Having lectures on sustainability when you're a first-year student of Law, or a course on climate change when you're studying Public Administration may sound odd, but that is just what Associate Professor in Environmental Sciences Thijs Bosker wants to see happening. Together with his colleague Paul Behrens, he has been awarded a subsidy by the Leiden University Fund (LUF) to develop lesson plans that introduce environmental and climate issues into other disciplines.
Thijs Bosker answers five questions:
You've already been working on the Thinking Global. Acting Local project with your students at Leiden University College The Hague (LUC) for some time. Why did you start the project?
‘Every day in the news you hear about forest fires, loss of biodiversity, famines, all of which show that our earth is under enormous pressure. These are the kinds of subjects I cover in a course within the Global Challenges programme. Because the problems are so huge, I talk about what is going wrong , and that can sometimes have a paralysing effect. I'm increasingly hearing students ask: 'What can I do as an individual? How can I start working on solutions myself?' Together with my colleague Paul I started to develop the Thinking Global, Acting Local project. The idea is that you take action locally that is linked to discipline-specific knowledge, so you give all the different activities an academic basis.'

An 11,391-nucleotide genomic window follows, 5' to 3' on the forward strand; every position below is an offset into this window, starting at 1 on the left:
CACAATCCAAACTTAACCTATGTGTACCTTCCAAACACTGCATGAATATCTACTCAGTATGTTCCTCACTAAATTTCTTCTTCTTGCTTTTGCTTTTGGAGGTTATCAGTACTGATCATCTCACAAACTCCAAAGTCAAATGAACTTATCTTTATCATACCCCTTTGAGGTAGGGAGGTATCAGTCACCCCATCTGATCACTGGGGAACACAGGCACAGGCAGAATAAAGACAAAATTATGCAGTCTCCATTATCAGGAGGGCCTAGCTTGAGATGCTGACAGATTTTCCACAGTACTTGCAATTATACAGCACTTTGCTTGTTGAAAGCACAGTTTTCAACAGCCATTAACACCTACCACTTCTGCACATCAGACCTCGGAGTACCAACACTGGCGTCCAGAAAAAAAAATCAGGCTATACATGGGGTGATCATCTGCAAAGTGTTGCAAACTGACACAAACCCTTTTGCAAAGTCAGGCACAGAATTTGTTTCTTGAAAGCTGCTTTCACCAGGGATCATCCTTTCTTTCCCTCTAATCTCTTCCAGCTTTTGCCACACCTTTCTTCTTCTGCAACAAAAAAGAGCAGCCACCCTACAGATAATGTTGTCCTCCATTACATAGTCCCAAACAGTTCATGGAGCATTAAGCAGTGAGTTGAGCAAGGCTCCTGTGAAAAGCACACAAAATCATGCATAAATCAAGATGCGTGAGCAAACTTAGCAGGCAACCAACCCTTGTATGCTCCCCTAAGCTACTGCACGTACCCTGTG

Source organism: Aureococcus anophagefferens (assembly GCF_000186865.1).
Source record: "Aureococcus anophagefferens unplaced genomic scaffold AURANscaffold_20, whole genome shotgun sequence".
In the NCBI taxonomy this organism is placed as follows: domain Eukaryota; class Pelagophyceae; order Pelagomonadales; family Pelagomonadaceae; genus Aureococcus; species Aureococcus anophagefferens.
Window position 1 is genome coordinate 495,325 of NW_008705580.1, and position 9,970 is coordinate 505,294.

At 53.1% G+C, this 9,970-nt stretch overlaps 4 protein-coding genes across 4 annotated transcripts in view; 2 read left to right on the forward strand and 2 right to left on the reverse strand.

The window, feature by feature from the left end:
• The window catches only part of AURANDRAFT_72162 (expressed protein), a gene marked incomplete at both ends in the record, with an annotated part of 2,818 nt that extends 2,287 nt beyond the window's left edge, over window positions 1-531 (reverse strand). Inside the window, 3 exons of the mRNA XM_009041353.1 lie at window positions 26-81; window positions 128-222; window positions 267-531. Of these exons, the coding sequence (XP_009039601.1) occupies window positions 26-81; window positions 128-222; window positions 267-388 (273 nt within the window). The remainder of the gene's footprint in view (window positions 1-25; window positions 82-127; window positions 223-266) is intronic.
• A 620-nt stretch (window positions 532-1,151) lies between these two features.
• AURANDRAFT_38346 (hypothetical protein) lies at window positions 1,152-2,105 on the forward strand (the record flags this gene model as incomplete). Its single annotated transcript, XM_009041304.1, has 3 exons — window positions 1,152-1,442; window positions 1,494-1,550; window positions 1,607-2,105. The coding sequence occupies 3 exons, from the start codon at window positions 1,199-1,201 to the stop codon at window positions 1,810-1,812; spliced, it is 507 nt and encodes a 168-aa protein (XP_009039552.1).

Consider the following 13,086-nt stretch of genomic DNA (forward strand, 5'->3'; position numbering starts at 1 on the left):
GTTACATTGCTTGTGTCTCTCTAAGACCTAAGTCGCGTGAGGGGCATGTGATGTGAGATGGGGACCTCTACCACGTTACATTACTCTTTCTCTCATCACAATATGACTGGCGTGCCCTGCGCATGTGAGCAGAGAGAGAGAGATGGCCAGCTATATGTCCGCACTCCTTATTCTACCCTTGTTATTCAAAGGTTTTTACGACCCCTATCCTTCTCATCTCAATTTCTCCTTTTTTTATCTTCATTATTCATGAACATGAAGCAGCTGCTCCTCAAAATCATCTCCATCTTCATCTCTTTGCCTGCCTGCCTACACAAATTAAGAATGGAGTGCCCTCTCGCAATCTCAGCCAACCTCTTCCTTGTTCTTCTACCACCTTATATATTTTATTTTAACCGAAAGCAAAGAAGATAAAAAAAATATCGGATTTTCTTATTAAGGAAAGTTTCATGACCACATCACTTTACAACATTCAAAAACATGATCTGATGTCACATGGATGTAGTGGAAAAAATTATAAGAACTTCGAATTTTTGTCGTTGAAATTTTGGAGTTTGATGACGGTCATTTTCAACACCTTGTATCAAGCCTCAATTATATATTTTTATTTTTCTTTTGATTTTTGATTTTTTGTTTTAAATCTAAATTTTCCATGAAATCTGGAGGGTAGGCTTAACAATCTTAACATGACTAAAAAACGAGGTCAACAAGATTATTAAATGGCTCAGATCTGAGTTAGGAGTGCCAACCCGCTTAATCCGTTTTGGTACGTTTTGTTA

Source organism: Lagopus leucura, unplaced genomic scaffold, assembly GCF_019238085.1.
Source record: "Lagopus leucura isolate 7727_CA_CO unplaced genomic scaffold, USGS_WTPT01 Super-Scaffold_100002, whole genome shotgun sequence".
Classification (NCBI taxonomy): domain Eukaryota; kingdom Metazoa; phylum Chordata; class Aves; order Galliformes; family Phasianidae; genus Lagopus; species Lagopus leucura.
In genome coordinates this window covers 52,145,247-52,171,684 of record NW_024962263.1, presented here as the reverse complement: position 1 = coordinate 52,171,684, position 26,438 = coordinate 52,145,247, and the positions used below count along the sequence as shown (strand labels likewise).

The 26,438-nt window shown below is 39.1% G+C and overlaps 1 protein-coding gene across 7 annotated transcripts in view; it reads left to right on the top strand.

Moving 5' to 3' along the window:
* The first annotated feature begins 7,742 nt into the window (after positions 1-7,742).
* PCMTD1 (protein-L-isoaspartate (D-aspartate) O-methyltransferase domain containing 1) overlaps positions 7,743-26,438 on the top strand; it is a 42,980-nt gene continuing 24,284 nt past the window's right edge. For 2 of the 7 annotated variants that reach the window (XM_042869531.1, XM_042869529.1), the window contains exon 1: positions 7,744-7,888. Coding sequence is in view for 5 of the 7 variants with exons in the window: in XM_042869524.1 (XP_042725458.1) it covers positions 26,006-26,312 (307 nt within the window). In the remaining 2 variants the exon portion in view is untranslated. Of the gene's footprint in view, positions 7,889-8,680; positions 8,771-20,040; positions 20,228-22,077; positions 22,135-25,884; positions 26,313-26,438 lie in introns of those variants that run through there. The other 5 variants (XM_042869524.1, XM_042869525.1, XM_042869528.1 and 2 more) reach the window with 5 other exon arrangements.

Can you give an example?
‘One example is students gathering up plastic refuse in their own local area. Students were very enthusiasticto get started, but were also amazed at how much plastic they can collect that has been dumped in their immediate area. One student gathered kilos of plastic waste along the coastline of Kenya. Others used citizen science to monitor biodiversity near to where they live. But there were also students who looked at the environmental impact of their breakfast. These kinds of actions make the problem more immediately visible for students, and they also show what you can do yourself, from gathering up plastic waste to thinking carefully about what you eat. We formed working groups where we approached all these topics from an academic perspective, for example by connecting plastic to risk assessment, urban biodiversity to ecosystem services (such as the way the air is purified by trees), or food to erosion and water use.’